The majority of children and youth in the United States will be exposed to at least one potentially traumatic event before they graduate from high school.1 Exposure to violent trauma in childhood, such as abuse, assault, or family or community violence, is particularly common. Approximately 2 out of 3 children and youth ages 17 and younger were exposed to some form of violent victimization at home or in the community in the past year; 50% had more than one exposure; and 1 in 6 had 6 or more exposures to violence.2 Being exposed to trauma can have significant negative effects on a child’s physical and mental health, social behavior and relationships, and academic achievement.3 The first in a two-part series, this webinar will focus on defining what a trauma-sensitive school is and why a trauma-sensitive approach is needed in educational settings. Presenters will discuss how they see trauma manifest in their settings and why schools are moving towards a more comprehensive approach to addressing trauma. During this webinar we will:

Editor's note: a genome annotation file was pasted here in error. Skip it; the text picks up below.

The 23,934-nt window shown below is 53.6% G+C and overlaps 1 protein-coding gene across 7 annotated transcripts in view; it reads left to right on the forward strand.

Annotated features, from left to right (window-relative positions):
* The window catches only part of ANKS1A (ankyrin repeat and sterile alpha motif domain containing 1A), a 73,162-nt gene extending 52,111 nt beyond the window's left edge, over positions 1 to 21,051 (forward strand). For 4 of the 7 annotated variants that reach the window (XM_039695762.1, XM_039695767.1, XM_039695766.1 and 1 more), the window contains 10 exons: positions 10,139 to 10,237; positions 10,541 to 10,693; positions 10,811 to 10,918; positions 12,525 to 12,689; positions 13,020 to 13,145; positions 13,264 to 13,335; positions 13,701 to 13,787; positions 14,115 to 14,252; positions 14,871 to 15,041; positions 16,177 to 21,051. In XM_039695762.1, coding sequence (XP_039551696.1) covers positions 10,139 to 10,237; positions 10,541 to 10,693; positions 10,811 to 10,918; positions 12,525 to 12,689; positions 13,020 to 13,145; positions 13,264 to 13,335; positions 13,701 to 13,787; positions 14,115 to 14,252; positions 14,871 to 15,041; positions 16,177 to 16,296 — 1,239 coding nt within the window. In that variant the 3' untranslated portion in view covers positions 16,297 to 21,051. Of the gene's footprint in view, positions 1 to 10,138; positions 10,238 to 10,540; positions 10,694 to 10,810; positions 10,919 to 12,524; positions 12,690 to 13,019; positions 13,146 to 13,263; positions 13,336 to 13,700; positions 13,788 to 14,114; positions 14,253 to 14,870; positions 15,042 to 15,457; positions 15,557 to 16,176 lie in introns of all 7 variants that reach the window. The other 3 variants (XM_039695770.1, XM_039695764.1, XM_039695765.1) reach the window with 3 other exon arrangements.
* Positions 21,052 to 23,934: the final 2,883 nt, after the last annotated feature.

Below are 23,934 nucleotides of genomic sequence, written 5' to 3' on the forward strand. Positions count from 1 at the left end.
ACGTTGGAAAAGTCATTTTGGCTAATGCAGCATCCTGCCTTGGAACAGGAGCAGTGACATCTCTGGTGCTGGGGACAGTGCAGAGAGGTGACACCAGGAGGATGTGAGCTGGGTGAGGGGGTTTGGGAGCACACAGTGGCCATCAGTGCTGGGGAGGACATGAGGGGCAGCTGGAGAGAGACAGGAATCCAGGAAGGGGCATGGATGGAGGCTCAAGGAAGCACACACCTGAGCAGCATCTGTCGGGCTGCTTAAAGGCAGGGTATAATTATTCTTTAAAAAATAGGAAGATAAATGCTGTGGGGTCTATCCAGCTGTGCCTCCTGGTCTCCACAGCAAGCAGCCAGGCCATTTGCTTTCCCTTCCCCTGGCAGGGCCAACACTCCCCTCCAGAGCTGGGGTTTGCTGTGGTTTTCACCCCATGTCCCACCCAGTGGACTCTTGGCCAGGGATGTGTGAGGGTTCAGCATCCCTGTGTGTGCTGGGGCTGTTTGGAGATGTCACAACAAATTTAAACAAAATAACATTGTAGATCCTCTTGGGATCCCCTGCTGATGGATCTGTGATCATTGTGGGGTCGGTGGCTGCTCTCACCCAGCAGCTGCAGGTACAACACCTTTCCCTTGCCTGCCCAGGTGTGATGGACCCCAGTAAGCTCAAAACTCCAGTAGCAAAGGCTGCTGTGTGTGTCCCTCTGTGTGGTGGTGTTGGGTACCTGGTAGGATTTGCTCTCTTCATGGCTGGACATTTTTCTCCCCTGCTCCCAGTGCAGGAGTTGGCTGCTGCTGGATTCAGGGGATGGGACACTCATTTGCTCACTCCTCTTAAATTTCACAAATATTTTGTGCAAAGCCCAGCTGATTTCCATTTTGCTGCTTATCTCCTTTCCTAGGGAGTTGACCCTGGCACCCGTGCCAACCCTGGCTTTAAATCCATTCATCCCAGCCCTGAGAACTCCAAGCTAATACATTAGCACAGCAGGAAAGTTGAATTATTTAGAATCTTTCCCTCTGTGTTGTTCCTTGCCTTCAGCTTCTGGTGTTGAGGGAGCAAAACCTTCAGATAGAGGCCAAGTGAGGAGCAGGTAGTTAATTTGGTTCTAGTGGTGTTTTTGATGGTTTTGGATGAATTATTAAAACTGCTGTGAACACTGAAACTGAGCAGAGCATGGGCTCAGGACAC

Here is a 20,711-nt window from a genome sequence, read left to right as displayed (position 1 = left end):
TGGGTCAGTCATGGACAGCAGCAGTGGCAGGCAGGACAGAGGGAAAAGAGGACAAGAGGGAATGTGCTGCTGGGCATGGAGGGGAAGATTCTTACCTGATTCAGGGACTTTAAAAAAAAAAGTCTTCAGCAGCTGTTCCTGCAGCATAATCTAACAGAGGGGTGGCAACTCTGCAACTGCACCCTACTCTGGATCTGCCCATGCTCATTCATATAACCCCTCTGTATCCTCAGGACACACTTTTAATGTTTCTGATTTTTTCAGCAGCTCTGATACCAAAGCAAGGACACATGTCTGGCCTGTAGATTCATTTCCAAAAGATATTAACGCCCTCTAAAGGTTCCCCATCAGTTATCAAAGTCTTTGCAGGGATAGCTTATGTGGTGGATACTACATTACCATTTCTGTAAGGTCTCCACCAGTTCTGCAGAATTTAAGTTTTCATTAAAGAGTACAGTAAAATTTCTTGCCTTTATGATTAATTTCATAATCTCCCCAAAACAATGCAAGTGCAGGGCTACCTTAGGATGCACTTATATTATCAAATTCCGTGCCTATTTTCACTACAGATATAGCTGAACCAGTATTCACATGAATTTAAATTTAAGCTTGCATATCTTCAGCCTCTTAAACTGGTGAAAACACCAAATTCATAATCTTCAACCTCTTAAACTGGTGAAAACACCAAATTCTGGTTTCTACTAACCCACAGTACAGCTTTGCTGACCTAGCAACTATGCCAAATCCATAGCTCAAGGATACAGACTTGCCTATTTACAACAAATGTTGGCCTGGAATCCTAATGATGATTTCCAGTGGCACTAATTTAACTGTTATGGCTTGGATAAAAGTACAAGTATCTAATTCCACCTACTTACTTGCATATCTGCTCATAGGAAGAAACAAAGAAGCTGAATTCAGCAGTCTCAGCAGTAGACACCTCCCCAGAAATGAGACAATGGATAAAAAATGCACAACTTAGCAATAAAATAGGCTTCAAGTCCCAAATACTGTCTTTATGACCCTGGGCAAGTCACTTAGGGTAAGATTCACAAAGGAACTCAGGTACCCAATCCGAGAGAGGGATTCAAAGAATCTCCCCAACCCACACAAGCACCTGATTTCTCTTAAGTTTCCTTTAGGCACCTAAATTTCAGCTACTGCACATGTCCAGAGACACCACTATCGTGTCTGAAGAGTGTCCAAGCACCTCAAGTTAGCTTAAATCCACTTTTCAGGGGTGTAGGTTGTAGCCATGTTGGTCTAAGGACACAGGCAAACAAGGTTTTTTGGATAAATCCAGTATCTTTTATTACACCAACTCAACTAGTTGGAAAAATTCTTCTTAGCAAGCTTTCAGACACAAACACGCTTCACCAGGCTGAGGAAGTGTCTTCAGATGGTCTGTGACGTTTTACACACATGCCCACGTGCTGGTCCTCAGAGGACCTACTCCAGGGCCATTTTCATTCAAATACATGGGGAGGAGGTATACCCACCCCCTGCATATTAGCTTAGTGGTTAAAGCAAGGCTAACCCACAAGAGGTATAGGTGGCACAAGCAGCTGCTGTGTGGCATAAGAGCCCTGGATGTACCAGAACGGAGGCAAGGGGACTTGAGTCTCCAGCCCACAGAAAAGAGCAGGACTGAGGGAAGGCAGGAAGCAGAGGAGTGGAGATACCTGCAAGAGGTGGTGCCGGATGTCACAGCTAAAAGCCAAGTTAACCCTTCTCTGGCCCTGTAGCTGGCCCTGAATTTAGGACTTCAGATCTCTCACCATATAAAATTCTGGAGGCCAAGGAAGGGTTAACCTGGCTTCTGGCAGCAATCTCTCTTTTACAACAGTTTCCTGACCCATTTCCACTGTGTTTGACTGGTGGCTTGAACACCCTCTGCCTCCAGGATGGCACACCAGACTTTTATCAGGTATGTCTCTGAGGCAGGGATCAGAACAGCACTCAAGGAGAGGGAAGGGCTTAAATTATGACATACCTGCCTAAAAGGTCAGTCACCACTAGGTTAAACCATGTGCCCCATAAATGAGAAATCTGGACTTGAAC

- Identify rates and types of student trauma;
- Discuss the effects of trauma on students, families, and school staff;
- Describe the core elements of a trauma-sensitive school; and,
- Learn why educators are increasingly moving to adopt a trauma-sensitive approach.
- Kathleen Guarino, Senior TA Consultant, American Institutes for Research
- Angela Weck, District Mental Health Clinician, Hillsborough County Public Schools
- Sharon Fishel, Education Specialist, Alaska Department of Education & Early Development
Registration: Register for the webinar here.
Please be on the lookout for the save-the-date for part 2 in this series.
 Copeland, Keeler, Angold, & Costello, 2007
 Finkelhor, Turner, Shattuck, & Hamby, 2015.
 Perfect et al., 2016